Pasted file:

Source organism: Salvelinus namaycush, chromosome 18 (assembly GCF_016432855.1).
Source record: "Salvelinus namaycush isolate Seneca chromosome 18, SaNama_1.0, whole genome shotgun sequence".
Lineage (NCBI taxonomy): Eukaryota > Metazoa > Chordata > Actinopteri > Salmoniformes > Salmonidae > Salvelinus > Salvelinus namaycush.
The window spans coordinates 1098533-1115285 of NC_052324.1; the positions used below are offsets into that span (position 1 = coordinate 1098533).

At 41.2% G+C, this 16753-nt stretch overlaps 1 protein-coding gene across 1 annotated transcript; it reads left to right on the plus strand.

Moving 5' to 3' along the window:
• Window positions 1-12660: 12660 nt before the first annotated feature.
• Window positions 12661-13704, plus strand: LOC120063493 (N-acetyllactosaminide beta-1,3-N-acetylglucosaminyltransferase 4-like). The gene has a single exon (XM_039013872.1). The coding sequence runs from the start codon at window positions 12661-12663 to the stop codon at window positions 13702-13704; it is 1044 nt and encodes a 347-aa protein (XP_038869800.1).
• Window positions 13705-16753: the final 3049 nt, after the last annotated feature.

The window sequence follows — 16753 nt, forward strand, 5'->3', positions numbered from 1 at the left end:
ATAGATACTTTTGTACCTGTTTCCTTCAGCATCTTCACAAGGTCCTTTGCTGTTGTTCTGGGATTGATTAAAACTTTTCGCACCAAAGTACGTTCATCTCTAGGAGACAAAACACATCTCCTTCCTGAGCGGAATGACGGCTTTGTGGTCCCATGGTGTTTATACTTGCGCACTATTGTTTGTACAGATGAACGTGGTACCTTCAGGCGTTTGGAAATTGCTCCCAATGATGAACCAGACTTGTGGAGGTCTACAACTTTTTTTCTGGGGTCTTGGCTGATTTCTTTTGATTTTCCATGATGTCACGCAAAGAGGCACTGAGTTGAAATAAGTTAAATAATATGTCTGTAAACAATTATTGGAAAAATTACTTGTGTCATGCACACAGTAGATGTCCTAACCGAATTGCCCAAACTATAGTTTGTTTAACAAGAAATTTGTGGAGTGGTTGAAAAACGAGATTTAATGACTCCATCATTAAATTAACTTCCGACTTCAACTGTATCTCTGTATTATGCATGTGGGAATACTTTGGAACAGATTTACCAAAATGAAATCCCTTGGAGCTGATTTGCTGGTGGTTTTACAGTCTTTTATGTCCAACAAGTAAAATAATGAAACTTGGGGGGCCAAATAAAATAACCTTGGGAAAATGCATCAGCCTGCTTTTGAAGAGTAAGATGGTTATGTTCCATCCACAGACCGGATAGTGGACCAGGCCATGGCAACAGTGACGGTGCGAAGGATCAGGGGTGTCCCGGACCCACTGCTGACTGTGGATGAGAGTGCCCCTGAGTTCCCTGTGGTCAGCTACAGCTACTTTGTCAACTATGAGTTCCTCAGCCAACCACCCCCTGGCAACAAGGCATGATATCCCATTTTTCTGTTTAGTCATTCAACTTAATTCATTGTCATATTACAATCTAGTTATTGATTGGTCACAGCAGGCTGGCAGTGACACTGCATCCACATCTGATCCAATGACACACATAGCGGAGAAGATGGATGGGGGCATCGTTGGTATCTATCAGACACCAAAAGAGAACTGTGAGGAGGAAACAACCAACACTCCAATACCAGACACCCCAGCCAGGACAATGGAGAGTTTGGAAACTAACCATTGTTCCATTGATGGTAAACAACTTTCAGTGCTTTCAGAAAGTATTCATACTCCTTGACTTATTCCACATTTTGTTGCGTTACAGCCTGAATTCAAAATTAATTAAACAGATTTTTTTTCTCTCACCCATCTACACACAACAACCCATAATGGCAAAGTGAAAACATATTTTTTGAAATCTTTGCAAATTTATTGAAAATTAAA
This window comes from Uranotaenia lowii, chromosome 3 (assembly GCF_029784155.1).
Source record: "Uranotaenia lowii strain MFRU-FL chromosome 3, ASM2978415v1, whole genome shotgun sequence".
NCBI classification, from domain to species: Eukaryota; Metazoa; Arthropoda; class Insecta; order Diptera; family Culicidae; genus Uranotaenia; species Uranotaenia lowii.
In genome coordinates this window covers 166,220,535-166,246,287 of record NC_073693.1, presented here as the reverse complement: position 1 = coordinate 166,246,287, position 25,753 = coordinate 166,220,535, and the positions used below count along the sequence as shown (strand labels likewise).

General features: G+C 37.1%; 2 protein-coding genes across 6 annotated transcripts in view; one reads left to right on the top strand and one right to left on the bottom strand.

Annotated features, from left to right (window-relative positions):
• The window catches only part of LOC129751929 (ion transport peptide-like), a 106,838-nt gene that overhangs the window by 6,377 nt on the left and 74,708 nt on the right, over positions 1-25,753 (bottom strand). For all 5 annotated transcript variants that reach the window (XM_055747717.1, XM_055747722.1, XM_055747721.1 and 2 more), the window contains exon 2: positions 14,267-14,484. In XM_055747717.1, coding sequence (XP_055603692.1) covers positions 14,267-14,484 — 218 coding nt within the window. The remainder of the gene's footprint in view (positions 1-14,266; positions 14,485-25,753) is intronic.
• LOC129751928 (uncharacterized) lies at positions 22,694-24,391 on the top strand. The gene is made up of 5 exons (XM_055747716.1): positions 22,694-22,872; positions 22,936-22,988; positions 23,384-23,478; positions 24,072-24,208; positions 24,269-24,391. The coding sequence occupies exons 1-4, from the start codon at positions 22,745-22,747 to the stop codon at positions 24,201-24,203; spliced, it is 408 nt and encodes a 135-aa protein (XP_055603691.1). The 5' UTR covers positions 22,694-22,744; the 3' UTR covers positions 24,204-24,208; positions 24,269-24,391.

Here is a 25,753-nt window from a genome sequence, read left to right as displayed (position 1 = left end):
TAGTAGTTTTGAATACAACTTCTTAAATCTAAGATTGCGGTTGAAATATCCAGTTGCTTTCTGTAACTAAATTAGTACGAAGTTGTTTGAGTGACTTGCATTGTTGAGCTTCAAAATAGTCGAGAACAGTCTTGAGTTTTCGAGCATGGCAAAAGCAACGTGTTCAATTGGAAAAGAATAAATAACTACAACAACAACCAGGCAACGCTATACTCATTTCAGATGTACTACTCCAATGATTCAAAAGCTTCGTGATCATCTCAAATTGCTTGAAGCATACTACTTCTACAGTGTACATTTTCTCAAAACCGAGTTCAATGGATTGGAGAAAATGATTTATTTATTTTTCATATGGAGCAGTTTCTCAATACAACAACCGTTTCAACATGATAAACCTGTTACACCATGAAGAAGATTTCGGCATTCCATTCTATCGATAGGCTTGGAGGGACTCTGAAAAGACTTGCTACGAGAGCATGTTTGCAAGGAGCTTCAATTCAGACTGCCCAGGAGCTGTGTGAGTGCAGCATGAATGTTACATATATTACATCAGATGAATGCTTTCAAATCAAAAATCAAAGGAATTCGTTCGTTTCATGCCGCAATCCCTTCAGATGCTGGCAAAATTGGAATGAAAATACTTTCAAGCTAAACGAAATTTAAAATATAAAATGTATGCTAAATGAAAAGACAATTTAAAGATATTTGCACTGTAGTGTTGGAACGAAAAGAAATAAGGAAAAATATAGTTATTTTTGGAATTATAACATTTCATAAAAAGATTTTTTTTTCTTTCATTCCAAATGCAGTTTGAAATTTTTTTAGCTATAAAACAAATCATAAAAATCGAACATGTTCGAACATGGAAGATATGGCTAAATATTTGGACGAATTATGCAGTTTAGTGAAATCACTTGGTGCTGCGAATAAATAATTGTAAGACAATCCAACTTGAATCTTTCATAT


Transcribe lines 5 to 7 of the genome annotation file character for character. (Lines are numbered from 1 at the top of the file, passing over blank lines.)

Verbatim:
At 41.2% G+C, this 16753-nt stretch overlaps 1 protein-coding gene across 1 annotated transcript; it reads left to right on the plus strand.

Moving 5' to 3' along the window:
• Window positions 1-12660: 12660 nt before the first annotated feature.